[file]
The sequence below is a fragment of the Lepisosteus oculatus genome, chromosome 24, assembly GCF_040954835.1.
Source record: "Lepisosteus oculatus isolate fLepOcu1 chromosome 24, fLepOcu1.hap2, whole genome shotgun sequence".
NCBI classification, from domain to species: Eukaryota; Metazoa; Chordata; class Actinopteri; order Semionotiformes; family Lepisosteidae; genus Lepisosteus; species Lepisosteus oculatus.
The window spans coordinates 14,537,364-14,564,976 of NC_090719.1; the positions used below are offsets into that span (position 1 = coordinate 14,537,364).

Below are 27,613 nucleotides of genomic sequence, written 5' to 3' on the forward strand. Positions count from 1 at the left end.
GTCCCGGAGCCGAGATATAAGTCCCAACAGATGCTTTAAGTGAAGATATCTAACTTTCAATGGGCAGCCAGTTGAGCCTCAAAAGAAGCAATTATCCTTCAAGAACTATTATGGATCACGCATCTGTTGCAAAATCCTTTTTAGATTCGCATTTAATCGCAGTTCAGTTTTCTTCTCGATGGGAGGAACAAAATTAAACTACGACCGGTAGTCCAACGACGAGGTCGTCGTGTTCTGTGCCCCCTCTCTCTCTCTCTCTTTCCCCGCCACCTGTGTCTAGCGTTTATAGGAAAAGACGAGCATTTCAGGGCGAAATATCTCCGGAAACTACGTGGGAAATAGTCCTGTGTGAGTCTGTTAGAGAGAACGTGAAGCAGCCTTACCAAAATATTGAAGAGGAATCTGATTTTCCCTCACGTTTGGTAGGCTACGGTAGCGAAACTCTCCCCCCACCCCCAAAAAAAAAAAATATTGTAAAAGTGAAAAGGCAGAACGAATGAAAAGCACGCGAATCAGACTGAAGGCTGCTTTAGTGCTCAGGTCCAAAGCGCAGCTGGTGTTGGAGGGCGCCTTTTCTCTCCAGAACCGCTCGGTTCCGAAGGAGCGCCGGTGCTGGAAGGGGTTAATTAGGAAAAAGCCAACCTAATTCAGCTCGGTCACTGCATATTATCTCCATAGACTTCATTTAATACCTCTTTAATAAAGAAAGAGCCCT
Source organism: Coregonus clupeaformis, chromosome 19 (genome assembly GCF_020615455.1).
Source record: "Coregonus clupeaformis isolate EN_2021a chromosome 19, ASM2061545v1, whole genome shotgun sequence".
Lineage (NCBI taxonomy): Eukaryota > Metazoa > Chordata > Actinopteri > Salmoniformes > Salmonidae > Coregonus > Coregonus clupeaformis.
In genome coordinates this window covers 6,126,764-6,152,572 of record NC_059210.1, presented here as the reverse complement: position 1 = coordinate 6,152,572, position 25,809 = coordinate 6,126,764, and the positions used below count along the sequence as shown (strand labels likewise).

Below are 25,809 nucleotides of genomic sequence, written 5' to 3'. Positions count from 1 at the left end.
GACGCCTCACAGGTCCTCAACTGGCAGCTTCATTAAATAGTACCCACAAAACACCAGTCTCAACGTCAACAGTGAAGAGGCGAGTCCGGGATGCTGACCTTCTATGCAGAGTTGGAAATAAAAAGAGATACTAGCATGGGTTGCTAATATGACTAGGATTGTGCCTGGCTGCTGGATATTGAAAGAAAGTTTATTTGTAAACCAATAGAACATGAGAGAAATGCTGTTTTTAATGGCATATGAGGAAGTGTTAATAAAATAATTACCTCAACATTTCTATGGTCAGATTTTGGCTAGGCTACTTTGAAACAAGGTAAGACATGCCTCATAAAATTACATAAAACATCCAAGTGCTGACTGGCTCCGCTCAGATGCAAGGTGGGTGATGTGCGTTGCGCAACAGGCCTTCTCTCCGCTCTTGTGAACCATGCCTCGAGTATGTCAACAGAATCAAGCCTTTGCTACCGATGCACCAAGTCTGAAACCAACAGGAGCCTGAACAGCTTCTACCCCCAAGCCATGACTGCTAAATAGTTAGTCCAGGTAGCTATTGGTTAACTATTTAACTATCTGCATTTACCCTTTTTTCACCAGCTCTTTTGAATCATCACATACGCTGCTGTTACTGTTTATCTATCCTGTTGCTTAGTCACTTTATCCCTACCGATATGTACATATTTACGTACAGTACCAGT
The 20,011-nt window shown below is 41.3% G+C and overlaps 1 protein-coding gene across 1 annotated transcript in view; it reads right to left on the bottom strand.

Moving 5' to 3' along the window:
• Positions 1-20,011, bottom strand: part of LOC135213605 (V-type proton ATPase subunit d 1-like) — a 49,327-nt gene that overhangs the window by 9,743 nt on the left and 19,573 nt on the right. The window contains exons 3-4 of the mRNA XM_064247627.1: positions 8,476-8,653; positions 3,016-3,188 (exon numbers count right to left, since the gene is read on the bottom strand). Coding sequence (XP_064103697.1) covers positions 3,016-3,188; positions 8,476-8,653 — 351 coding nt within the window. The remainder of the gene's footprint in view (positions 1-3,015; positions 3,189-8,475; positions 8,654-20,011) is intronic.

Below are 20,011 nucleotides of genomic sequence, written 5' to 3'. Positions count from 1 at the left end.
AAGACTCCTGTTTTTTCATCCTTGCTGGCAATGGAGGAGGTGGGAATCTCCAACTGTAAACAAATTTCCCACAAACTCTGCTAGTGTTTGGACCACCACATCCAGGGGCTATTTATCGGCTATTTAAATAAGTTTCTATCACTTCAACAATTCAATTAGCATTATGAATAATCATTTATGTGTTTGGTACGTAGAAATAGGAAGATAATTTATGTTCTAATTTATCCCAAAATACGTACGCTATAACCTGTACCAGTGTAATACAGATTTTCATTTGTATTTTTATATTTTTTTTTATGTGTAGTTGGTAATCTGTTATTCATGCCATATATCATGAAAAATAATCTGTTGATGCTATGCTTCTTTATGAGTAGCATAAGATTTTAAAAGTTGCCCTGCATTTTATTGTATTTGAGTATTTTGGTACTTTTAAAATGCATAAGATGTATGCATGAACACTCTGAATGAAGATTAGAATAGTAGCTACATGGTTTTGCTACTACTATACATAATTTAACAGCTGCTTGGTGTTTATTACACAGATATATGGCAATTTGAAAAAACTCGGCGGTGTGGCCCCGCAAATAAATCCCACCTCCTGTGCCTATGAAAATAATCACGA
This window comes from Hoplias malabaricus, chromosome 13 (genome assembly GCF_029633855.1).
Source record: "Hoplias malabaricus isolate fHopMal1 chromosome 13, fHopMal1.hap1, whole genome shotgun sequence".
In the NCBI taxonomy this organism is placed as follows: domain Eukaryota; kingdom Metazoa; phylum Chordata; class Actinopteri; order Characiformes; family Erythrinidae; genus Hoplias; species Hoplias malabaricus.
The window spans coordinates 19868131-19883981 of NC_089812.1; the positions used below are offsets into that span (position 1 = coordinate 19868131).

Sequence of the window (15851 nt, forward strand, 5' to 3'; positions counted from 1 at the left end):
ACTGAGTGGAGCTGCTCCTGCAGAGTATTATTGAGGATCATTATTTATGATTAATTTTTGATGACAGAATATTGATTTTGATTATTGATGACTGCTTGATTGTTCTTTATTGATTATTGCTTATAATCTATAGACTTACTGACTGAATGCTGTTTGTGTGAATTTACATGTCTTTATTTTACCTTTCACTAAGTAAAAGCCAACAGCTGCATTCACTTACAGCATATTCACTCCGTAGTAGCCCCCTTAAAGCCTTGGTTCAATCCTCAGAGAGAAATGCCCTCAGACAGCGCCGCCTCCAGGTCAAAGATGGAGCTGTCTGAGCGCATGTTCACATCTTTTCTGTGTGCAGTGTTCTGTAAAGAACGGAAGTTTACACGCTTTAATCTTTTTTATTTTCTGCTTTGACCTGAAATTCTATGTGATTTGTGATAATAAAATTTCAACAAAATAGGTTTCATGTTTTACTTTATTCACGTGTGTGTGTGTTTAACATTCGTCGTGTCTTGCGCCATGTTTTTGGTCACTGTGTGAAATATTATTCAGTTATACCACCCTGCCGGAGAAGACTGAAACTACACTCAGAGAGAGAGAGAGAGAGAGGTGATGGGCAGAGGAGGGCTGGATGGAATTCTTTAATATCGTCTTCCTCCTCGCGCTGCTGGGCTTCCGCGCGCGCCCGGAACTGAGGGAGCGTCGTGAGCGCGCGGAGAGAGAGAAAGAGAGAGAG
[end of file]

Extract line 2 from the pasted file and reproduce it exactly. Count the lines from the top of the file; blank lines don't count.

Source record: "Lepisosteus oculatus isolate fLepOcu1 chromosome 24, fLepOcu1.hap2, whole genome shotgun sequence".